88% of drivers reported feeling unsafe while parked during mandatory rest or waiting for pickup or delivery of a load over the previous 12 months.
Safety and economic impacts of inadequate parking for Commercial Motor Vehicles (CMVs) were evaluated in a recent study conducted at Oregon State University (OSU). The study looked at crashes on U.S. Highway 97, which runs north-south across the state, over a 7-year period. The main finding was that at-fault truck crashes resulted in approximately $75 million of “crash harm.” The researchers estimated that at-fault truck crashes resulted from factors such as driver fatigue which can result from inadequate truck parking options. Researchers found a high need for more safe truck parking, both in Oregon, on Highway 97, and elsewhere. Federal law restricts drivers from being behind the wheel for more than 11 hours at a time and requires them to park and rest for at least 10 hours before driving again.
by Eric Gonzales, Assistant Professor, UMass Amherst, and Matt Mann, Research Program Coordinator
One of MassDOT’s research project titled “Optimizing ADA Paratransit Operations with Taxi and Ride Share Programs”, had its kick-off meeting in December 2017 and is well underway. This $152k research project began in December with the project kickoff meeting scheduled for December 14th at MassDOT. This project is Championed by Ben Schutzman, Massachusetts Bay Transit Authority’s (MBTA) and will be aimed at optimizing programs to serve some paratransit trips by taxi or other mobility services in order to minimize overall system costs.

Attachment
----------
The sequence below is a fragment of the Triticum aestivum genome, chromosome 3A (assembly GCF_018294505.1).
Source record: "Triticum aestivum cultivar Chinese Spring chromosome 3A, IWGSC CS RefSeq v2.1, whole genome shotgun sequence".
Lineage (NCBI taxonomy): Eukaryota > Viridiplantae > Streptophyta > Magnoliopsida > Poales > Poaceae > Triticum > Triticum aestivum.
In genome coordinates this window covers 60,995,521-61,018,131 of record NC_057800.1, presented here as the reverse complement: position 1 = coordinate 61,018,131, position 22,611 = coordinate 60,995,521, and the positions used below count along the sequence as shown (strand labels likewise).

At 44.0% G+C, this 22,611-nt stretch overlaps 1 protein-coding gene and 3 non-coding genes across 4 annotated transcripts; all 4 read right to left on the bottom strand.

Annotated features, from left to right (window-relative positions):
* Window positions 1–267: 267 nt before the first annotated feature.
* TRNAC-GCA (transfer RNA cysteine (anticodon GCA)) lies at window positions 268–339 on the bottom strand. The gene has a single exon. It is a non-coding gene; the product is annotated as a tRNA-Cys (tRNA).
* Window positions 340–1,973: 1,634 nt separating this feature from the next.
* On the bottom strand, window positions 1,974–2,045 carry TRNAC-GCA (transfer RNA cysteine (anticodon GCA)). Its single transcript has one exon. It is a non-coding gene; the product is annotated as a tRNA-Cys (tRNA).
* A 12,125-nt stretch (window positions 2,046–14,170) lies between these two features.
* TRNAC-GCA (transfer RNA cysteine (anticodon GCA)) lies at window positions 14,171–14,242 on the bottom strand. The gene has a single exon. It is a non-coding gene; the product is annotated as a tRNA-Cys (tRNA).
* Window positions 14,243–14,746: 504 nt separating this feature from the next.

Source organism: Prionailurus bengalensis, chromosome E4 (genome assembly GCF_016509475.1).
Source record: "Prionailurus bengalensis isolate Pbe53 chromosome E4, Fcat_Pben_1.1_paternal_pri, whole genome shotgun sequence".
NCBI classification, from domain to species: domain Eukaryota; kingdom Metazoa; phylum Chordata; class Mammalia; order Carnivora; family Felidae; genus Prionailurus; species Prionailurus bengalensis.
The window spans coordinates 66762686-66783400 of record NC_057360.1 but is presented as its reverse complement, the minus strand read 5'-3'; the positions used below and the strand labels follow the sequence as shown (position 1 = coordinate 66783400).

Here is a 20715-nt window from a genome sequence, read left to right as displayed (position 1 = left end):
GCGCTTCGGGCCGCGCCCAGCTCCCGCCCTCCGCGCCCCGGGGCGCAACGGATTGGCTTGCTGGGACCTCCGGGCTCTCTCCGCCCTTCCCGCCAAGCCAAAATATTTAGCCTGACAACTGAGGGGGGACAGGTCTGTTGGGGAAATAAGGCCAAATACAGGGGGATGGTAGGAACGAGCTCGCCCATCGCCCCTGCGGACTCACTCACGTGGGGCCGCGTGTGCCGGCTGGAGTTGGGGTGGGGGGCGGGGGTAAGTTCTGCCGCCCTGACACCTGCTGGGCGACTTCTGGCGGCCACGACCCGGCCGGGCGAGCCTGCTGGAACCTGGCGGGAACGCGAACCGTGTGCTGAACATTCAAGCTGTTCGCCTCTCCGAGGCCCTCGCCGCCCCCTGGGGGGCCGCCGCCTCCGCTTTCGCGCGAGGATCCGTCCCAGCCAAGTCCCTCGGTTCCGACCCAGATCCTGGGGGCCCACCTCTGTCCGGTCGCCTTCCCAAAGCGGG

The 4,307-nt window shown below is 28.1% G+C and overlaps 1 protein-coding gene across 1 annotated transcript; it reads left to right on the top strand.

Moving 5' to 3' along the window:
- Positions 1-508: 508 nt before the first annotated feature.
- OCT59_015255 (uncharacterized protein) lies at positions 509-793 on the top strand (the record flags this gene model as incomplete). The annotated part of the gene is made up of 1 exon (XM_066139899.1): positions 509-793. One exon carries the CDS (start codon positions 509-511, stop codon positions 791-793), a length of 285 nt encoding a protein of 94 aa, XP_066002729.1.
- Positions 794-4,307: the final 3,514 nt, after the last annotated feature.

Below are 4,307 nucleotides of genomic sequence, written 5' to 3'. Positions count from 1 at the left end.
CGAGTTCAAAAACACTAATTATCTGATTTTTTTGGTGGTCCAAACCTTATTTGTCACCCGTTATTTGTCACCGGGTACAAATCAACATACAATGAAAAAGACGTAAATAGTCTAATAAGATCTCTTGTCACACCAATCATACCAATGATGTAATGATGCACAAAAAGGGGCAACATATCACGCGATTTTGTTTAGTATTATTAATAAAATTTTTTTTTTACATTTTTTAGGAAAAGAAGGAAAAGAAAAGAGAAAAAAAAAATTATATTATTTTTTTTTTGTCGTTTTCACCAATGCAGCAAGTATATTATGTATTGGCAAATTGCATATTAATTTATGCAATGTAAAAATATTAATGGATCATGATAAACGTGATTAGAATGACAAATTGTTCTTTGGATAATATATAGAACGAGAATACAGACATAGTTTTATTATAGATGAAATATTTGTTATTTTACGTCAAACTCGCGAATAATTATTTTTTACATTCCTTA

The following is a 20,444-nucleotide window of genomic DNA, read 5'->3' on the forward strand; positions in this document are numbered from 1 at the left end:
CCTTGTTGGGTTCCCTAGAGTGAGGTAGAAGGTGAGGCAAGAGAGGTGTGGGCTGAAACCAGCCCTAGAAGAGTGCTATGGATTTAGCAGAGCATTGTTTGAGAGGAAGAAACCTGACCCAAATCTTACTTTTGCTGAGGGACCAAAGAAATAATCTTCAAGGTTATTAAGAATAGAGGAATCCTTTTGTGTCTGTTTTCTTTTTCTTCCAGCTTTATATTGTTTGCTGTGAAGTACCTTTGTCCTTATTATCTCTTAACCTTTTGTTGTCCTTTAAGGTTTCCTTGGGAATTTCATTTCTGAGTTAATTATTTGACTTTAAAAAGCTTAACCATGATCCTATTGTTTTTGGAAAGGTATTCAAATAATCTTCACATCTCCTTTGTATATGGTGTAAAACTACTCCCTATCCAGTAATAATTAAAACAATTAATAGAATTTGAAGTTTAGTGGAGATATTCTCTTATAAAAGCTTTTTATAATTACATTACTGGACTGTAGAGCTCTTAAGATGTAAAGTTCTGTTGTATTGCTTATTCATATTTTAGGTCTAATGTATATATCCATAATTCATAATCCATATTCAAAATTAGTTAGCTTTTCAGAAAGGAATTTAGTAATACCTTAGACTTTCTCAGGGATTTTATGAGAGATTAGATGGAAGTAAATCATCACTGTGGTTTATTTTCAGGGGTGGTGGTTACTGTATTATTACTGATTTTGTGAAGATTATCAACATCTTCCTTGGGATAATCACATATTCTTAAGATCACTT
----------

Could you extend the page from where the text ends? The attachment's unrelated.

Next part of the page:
Rising ridership on Americans with Disabilities Act (ADA) paratransit services, such as MBTA’s “The Ride”, pose a challenge due to the high costs of operating this required service. The objective of this project is to optimize programs to serve some paratransit trips by taxi or other mobility services in order to minimize system cost. The benefits to MBTA will be to lower the cost of providing service in order to accommodate the anticipated increase in ridership. The challenge of managing a demand-response transportation service, for people with disabilities, is the system operation depends on the demand of the traveler behavior and supply structure and costs. As of March 1, 2017, a pilot program now allows eligible ADA paratransit customers on “The Ride” were able to use taxicabs, Uber, or Lyft for a subsidized trip. The goal is to provide insights about how the operation and use of the system is changing under the pilot program and then to provide guidance about how to manage a multimodal ADA program that provides users with a greater range of choices than they have had in the past. Although the scope is tied closely to an analysis of the MBTA system, the insights are likely to have implications for the ADA paratransit systems elsewhere in Massachusetts. A recent Boston Globe article provides an update to March 2017 pilot study, the increase in demand and some initial cost per ride numbers.
Eric Gonzales, UMass Amherst, the project’s Principal Investigator states “the project will allow us to use modeling tools to analyze how coordinating ADA paratransit services with taxis is changing the experience for customers and costs of the agency. Our goal is to identify ways to provide cost-effective and high-quality service for customers with disabilities as part of an equitable and sustainable transit system for the Boston region.”